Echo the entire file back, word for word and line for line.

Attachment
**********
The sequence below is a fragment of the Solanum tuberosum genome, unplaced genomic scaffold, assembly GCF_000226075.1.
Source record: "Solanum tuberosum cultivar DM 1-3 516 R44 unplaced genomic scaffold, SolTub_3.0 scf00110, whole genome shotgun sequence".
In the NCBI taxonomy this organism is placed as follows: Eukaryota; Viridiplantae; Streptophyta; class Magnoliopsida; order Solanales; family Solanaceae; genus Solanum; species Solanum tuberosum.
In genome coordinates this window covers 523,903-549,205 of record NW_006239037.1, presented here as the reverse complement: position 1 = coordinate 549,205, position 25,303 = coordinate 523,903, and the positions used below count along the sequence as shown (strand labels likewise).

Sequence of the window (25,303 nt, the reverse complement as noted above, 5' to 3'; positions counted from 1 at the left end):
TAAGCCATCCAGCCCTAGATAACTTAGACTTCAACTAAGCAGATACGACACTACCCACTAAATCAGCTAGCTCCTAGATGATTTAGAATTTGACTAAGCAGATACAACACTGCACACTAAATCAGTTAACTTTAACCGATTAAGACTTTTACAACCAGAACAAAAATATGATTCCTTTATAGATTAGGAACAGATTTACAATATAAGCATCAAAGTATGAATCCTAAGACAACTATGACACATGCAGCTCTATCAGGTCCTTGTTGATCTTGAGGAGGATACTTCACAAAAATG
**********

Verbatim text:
The sequence below is a fragment of the Solanum tuberosum genome, unplaced genomic scaffold, assembly GCF_000226075.1.
Source record: "Solanum tuberosum cultivar DM 1-3 516 R44 unplaced genomic scaffold, SolTub_3.0 scf00110, whole genome shotgun sequence".
In the NCBI taxonomy this organism is placed as follows: Eukaryota; Viridiplantae; Streptophyta; class Magnoliopsida; order Solanales; family Solanaceae; genus Solanum; species Solanum tuberosum.
In genome coordinates this window covers 523,903-549,205 of record NW_006239037.1, presented here as the reverse complement: position 1 = coordinate 549,205, position 25,303 = coordinate 523,903, and the positions used below count along the sequence as shown (strand labels likewise).

Sequence of the window (25,303 nt, the reverse complement as noted above, 5' to 3'; positions counted from 1 at the left end):
TAAGCCATCCAGCCCTAGATAACTTAGACTTCAACTAAGCAGATACGACACTACCCACTAAATCAGCTAGCTCCTAGATGATTTAGAATTTGACTAAGCAGATACAACACTGCACACTAAATCAGTTAACTTTAACCGATTAAGACTTTTACAACCAGAACAAAAATATGATTCCTTTATAGATTAGGAACAGATTTACAATATAAGCATCAAAGTATGAATCCTAAGACAACTATGACACATGCAGCTCTATCAGGTCCTTGTTGATCTTGAGGAGGATACTTCACAAAAATG